For many years, true cinematic darkness — the indispensable bass note of any cinematographer’s melody — was a struggle to achieve on television screens. Limitations in capture, transmission and display have been overcome in no small part due to the stubborn vision of directors of photography including Roy Wagner (“Quantum Leap,” “Beauty and the Beast”), John Bartley and Bill Roe (“The X-Files”) and Jonathan Freeman (“Boardwalk Empire”).

The latest controversy involving a darkly lit “Game of Thrones” episode marks another stage in this evolution, but the main takeaway may be the astonishing extent to which the show’s fans are engaged — less-than-ideal home viewing conditions notwithstanding.

Fabian Wagner, the director of photography behind the episode that has millions discussing contrast ratios, says for every complaint he has heard, a dozen or more have communicated their compliments.

“The whole thing was driven by a creative decision to depict the subjective experience of being in a battle,” says Wagner. “I’ve seen it on every type of screen, and I’ve seen the things we intended to show, and what we intended to leave in darkness was in darkness. I’m very proud that we stuck to our creative vision. Another approach would have been wrong.”

Wagner, a two-time Emmy nominee who shares camera duties with David Franco and Freeman, is certainly in the Emmy conversation, as are Ben Kutchins (“Ozark”), Tod Campbell (“Homecoming”) and Gavin Finney (“Good Omens”). Campbell, whose work streams on Amazon, says one key to bold imagery is the right director.

The light-sensitivity of digital cameras — in Campbell’s case, the Panavision Millennium DXL-2 — has had a profound influence.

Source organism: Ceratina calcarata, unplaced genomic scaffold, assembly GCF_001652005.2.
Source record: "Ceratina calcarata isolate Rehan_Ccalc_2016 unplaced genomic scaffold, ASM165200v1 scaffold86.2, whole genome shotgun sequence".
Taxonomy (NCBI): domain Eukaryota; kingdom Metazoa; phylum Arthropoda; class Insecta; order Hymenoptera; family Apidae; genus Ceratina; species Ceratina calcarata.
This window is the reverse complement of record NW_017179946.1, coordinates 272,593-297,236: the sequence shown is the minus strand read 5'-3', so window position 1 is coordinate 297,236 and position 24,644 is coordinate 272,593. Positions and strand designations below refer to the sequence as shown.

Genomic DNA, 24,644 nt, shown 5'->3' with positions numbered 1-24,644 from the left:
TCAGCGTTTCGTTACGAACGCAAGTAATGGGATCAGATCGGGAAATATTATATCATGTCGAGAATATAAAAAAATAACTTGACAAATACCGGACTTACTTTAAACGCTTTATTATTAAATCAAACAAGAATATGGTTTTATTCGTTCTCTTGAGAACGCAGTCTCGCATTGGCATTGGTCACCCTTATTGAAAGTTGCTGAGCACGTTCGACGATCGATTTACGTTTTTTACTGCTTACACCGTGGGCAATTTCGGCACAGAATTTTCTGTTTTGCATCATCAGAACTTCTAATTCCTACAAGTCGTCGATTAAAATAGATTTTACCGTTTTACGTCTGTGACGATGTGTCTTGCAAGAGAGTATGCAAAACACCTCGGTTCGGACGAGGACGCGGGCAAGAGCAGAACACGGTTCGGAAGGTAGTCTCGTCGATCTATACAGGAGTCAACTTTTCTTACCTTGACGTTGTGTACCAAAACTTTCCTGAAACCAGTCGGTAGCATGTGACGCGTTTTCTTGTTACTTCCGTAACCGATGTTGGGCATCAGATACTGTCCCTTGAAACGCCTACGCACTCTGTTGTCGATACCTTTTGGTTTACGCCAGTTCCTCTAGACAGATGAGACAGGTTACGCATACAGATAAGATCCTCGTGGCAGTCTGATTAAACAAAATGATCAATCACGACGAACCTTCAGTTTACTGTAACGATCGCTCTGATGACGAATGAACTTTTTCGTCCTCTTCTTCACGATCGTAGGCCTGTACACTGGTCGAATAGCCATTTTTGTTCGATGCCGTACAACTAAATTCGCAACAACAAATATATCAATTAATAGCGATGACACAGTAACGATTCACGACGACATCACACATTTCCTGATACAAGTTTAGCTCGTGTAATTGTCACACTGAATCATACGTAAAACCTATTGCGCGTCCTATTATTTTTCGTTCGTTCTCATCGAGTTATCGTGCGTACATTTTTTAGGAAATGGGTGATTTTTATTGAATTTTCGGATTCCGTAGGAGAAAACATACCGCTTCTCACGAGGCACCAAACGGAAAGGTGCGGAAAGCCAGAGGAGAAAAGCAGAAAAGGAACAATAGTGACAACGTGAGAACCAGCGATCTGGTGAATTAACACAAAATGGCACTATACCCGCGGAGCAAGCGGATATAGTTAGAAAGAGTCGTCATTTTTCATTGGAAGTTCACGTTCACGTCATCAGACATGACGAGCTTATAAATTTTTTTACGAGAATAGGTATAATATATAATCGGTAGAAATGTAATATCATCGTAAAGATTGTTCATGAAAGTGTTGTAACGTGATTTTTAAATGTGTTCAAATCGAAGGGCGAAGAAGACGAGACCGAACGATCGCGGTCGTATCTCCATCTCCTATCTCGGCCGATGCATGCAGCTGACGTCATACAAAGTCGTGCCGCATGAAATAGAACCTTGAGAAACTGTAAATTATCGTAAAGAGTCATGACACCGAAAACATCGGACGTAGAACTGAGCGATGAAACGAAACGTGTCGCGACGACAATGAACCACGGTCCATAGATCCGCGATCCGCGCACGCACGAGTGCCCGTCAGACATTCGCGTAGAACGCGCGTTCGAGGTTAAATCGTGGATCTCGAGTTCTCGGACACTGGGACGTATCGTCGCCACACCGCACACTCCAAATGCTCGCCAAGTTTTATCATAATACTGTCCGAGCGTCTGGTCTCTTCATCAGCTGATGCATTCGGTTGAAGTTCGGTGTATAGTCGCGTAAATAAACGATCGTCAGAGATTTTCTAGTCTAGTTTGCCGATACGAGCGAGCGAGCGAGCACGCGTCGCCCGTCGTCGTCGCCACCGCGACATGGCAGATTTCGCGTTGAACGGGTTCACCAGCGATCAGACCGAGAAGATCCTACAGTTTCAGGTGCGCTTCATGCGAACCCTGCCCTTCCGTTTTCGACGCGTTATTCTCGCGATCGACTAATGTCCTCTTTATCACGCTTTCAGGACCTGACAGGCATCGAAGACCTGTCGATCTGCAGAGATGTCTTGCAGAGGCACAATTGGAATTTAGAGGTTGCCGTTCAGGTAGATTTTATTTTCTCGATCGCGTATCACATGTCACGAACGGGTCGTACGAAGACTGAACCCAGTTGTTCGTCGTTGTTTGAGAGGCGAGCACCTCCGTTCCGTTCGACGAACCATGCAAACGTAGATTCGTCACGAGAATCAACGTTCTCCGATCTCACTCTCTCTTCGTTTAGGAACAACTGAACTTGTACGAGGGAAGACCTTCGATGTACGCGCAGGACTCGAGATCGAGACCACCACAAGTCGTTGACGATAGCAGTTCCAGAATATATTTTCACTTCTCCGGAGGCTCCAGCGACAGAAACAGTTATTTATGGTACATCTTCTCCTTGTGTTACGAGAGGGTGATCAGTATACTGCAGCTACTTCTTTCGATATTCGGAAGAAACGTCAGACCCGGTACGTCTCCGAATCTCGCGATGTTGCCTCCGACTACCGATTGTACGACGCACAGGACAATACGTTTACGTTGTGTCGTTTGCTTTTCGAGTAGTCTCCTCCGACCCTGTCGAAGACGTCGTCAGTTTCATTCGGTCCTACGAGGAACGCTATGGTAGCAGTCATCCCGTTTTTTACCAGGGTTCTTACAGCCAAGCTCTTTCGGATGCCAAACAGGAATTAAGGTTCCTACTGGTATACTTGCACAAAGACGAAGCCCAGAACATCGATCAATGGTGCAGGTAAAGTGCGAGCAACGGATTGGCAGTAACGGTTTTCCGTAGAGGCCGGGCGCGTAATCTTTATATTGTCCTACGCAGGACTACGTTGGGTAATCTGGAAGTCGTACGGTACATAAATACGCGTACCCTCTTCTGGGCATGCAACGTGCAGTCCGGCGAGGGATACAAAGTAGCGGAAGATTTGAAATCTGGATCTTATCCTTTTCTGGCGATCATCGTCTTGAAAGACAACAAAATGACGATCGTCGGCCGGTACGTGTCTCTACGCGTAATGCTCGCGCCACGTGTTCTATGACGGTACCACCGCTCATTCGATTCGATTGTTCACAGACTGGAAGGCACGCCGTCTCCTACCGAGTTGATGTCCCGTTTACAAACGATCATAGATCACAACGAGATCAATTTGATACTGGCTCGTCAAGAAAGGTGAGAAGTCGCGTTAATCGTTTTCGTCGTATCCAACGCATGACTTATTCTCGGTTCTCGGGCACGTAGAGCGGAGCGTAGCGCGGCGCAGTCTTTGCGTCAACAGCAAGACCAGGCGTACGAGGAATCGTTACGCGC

“Sam Esmail is the reason we’ve been able to push the photography and the story,” says Campbell, who also worked with Esmail on “Mr. Robot,” earning an Emmy nom. “I’ve shot network shows where I’d always get notes about it being too dark. Sam is fearless in every endeavor, and he has allowed me to push this far and this hard.”

With “Good Omens,” Finney benefits from the longer arc afforded by six-hour limited series presentation.

“You can tell a much more complex story,” he says. “We go through 10 time periods before we arrive in the present. There were previous attempts to make this book into a feature film, but the story’s just too big. We can explore the characters in more detail and take more interesting detours. And in some cases, the budgets have come along to match the ambitions that are built into long-form drama.”
Kutchins, nominated for an Emmy last year, says a crucial aspect of the cinematographer’s job is to withhold information.

“We’re often trying to accomplish things in a single shot,” he says. “Rather than telegraphing where the audience should be looking, we give them a frame they can explore. Instead of constantly barraging the audience, we’re revealing things in interesting ways. We talk a lot about the idea of imminent threat, something lurking around every corner. Combined with the incredible acting of Jason Bateman and Laura Linney, I think that’s why audiences are drawn in.”

Kutchins also cites Gordon Willis’ high-contrast 1971 masterpiece, “Klute” — a touchstone for many cinematographers — but not as a literal model for his imagery.

“That film is an inspiration because you can feel Willis,” he says. “There’s freedom and a youthful energy there, and a sense of experimentation that’s unique. It doesn’t look like his other movies, but it’s in the same key, as it were. It shows that each story deserves its own visual language. We’ve tried to do that with ‘Ozark.’ It has its own way of speaking about threat, and safety, and family — things that we can all relate to.”

Perhaps that elusive quality — “cinematic” — can also be found lurking in the darkness.